Inadequacy of sales price is not enough, on its own, to set aside a Sheriff's sale, at least according to the Appellate Division in a recent decision. In Deutsche Bank National Trust Company, As Trustee, v. Roffman, which was decided on May 10, 2011, the Appellate Division upheld a Chancery Division decision not to set aside a sheriff’s sale, which the borrower challenged solely on the grounds of inadequacy of sales price. Prior to the sheriff’s sale, the borrower did not contest the foreclosure and a final judgment was issued in the amount of $337,290.42. At the sheriff’s sale, the property was purchased for $192,200, a price that the borrower asserted was “grossly inadequate.” Even though Plaintiff had not commenced a deficiency action against borrower, she sought a fair market value hearing on the grounds that the property had been assessed at $376,900 and that she had a competitive market analysis that indicated that the property could be sold for $295,000 to $300,000.
Moreover, the court concluded that the fair market value standard should not be applied when determining whether a sales price is adequate. R. 4:65-6(c) only requires that the property be “sold at its highest and best price at the time of sale[.]” Because a sheriff’s sale is a form of distress sale, courts cannot reasonably expect the production of full fair market value as a result thereof.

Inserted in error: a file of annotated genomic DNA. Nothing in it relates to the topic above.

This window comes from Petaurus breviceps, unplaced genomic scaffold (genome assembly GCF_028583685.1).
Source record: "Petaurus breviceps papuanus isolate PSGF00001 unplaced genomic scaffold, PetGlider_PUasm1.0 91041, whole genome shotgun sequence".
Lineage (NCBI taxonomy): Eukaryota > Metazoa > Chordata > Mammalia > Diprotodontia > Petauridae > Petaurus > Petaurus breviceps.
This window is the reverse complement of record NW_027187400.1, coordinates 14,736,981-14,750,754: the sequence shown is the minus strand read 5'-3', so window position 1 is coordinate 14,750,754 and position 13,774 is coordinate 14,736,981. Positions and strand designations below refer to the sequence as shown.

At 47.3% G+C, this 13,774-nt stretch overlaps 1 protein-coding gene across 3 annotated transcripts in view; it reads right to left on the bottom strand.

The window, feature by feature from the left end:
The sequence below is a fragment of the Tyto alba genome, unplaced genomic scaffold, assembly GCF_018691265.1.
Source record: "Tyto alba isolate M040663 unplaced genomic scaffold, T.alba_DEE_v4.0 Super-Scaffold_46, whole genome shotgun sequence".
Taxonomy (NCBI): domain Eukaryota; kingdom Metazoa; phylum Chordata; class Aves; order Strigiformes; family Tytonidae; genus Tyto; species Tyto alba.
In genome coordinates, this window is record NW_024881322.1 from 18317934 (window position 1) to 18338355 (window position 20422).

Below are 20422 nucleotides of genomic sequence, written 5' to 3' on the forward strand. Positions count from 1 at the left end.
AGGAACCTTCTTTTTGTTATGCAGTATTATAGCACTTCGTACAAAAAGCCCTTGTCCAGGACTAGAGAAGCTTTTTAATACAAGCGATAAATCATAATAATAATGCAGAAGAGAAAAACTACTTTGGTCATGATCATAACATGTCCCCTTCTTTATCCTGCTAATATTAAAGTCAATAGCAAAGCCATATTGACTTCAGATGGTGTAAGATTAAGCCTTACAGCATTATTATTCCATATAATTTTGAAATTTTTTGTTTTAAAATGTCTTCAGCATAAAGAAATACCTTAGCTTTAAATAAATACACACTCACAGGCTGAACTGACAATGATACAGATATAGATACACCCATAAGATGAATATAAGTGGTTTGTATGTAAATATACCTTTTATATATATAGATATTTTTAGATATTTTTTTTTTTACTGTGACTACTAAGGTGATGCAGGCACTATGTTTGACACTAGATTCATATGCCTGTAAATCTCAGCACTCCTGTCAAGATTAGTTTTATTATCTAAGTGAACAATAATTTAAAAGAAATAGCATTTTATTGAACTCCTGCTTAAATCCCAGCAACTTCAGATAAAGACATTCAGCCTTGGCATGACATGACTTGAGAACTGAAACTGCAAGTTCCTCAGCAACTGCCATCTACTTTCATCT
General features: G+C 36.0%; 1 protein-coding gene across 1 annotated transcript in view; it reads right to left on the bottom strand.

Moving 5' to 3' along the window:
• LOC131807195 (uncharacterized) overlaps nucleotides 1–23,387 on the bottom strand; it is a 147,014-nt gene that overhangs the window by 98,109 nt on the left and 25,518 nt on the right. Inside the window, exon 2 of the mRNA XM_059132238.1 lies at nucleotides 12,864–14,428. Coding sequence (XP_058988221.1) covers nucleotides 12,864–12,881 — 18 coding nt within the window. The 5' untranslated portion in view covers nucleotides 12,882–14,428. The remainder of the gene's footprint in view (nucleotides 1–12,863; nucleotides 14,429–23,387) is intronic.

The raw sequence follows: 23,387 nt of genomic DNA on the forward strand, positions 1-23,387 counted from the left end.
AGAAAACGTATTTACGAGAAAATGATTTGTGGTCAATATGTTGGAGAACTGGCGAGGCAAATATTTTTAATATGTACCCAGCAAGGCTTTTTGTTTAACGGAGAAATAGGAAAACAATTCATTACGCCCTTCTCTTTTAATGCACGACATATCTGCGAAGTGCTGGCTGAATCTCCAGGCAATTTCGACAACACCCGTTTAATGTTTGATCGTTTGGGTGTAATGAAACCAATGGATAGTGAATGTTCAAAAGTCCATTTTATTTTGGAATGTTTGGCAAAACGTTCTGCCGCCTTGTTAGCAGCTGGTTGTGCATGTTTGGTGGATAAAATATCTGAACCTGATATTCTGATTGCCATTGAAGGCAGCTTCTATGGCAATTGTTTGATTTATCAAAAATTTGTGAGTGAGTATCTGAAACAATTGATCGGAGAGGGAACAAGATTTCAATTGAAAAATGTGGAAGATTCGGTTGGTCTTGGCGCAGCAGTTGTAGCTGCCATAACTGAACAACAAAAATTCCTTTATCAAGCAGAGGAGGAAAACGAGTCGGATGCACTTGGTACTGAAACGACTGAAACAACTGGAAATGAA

Borrower also sought a fair market value hearing pursuant to R. 4:65-5 so that she could not be liable for more than the difference between the fair market value of the property and the mortgage debt. The statute of limitations for a lender to seek a deficiency judgment against a borrower is three (3) months from the date of a sheriff’s sale. N.J.S.A. 2A:50-22(b). The Chancery Division court refused to conduct a fair market value hearing at trial, stating that a hearing would only be necessary in the event that the Plaintiff asked the court to enter a deficiency judgment against borrower. Likewise, the Appellate Division found the issue moot because the Plaintiff did not file an action against the borrower for a deficiency judgment within the statute of limitations and confirmed at argument that it did not intend to do so. Accordingly, fair market value hearings pursuant to R. 4:65-5 are only to be sought by a borrower after a deficiency judgment is brought against it.